The production recently received the exciting news that the film will be supported by a major grant from the National Endowment for the Humanities. Read NEH reviewer comments. The story begins years before the actual flight in 1935 . . .
In New York City, a 29-year-old Russian immigrant steps off a ship at Ellis Island. Already a legendary airplane designer in his homeland, he arrives in America filled with hope but will struggle for years to find his place in the nation's fledgling aviation industry.
A few miles away in New Jersey, a young engineer has just gone to work for a new company called RCA. His job: to explore the commercial possibilities of an unproven technology called radio.
And an hour's drive to the north, a Yale undergraduate, flush with enthusiasm for flight, is avidly following the efforts of Navy pilots to cross the Atlantic Ocean for the first time. A successful attempt, he writes in a student magazine, will prove that transoceanic flight is "a perfectly safe and sane commercial proposition."
It will be more than eight years before Igor Sikorsky, Hugo Leuteritz and Juan Trippe find each other. But when they finally come together, they will transform the nascent aviation industry with astonishing speed. One will pioneer the development of a revolutionary craft called the flying boat. Another will lead the world into the age of radio navigation, a technology that will be the foundation of all future flight. The third will parlay a single 90-mile airmail route into the world's largest airline. Together, they will span the oceans.
This is their story ... the story of three men who shrank the world.
Across the Pacific is a two-hour documentary about one of the great milestones in aviation history: the 1935 crossing of the Pacific Ocean by a Pan American Airways flying boat known as the China Clipper. Funded in part by a major grant from the National Endowment for the Humanities, and produced by a team of award-winning producers, writers and directors, the program will combine dramatic re-enactments, interviews with biographers and other scholars, and films and photographs drawn from the rich archival record about Pan Am and the early years of commercial aviation. The film is intended for national prime time broadcast in 2014 on PBS or cable television.
On a sparkling afternoon in November 1935, more than 20,000 people jammed onto the grounds of the Pan American Airways terminal in Alameda, California. Another 100,000 spectators lined the shores of San Francisco Bay, hoping to catch a glimpse of aviation history. And around the world, millions more listened to the live broadcast over nine radio networks reaching four continents. What riveted the attention of all those eyes and ears was the opening of Pan Am's air service to Asia in a gleaming new flying boat called the China Clipper.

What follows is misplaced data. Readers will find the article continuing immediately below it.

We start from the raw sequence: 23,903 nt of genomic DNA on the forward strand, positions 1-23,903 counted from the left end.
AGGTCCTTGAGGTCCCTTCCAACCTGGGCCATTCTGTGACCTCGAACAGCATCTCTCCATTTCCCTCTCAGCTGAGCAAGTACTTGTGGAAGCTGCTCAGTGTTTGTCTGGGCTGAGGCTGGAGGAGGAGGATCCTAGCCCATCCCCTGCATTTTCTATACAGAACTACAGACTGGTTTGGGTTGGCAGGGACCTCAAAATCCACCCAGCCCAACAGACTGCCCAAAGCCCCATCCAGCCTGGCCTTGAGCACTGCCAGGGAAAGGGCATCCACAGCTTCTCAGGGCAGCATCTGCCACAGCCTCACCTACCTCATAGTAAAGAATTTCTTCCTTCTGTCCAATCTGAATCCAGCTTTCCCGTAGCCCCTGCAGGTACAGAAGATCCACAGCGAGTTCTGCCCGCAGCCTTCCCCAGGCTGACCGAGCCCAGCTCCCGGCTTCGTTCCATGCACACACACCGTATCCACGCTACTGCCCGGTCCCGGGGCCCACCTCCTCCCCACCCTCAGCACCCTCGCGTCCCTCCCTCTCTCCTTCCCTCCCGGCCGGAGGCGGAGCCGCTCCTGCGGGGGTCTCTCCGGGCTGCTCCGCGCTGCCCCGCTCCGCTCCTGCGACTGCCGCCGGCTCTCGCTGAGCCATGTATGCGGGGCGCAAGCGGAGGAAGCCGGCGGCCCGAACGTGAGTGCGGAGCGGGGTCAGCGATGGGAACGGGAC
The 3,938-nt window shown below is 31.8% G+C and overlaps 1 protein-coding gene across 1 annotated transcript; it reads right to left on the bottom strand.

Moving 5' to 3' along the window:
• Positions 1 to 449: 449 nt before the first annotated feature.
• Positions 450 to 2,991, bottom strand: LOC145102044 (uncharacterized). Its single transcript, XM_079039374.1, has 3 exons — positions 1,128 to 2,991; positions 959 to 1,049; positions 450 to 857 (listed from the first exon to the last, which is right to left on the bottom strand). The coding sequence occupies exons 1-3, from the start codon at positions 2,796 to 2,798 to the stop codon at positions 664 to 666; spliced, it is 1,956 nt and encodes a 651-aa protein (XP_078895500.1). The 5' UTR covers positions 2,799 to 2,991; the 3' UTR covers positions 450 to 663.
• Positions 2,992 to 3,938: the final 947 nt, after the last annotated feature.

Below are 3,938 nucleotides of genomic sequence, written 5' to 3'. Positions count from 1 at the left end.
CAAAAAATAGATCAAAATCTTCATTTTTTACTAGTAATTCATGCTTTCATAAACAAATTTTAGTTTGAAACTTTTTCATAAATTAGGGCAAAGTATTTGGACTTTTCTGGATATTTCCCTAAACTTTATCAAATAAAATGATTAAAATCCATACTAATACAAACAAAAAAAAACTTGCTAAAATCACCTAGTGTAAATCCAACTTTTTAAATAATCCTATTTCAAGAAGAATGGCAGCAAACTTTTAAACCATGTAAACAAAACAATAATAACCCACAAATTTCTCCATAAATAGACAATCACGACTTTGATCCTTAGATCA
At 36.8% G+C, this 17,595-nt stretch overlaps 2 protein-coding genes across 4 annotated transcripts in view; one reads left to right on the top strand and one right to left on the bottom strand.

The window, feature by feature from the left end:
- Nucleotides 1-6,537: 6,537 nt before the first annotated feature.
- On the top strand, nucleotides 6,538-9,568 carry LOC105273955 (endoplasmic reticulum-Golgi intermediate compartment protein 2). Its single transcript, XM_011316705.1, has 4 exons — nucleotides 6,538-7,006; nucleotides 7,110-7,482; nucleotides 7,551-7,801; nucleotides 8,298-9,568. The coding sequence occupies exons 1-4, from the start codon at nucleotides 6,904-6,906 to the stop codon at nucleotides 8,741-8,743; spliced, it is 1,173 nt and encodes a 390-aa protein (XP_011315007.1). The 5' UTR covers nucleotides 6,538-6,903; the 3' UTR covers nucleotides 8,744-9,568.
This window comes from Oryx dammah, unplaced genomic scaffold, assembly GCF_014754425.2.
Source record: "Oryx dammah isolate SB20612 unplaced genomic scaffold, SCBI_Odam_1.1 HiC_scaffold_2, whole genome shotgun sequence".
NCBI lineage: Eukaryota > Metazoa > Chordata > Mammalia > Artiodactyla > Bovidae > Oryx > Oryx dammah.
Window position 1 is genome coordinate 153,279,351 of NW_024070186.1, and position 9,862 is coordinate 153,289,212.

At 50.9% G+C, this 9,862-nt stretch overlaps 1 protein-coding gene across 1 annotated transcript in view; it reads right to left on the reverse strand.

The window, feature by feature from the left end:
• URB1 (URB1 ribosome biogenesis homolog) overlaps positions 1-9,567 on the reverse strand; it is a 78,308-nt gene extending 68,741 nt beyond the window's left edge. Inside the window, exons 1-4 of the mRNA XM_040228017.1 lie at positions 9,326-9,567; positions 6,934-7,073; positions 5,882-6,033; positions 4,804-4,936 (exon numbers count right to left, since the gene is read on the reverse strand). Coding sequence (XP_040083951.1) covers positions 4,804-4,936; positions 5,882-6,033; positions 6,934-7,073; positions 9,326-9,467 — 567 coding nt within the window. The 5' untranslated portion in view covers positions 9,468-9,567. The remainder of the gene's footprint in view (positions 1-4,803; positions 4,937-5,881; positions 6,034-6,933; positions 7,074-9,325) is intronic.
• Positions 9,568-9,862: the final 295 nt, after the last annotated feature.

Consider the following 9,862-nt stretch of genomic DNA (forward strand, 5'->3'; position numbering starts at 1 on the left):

The launch of the China Clipper was one of the most-anticipated, most-listened-to events in history to that point - a forerunner of the rocket launches of the space program a quarter century later. The reason for the public fascination was that Pan Am was poised to do the unthinkable: cross the world's biggest ocean at its widest point, hopscotching across 8,700 miles of the mighty Pacific. People everywhere sensed this was a turning point in human history, for if the Pacific could be crossed there would be no place on earth that could not be reached by airplane. The world would suddenly be smaller.
But as with the space program, the real drama in this story is not in the flight itself but in the effort to reach this point. The China Clipper's maiden voyage was the culmination of eight years of explosive innovation and growth, involving hundreds of men and women, both famous and unknown. Like the NASA engineers and astronauts who would later put a man on the moon in less than a decade, these earlier aviation pioneers built new aircraft, invented new technologies and overcame innumerable obstacles. They had begun in 1927 with a single 90-mile airmail route. Now, inconceivably, they stood at the water's edge, poised to vault the Pacific. How did they do it? That is the story of Across the Pacific...
Across the Pacific ©Moreno/Lyons Productions and Pelican Films, 2012-2013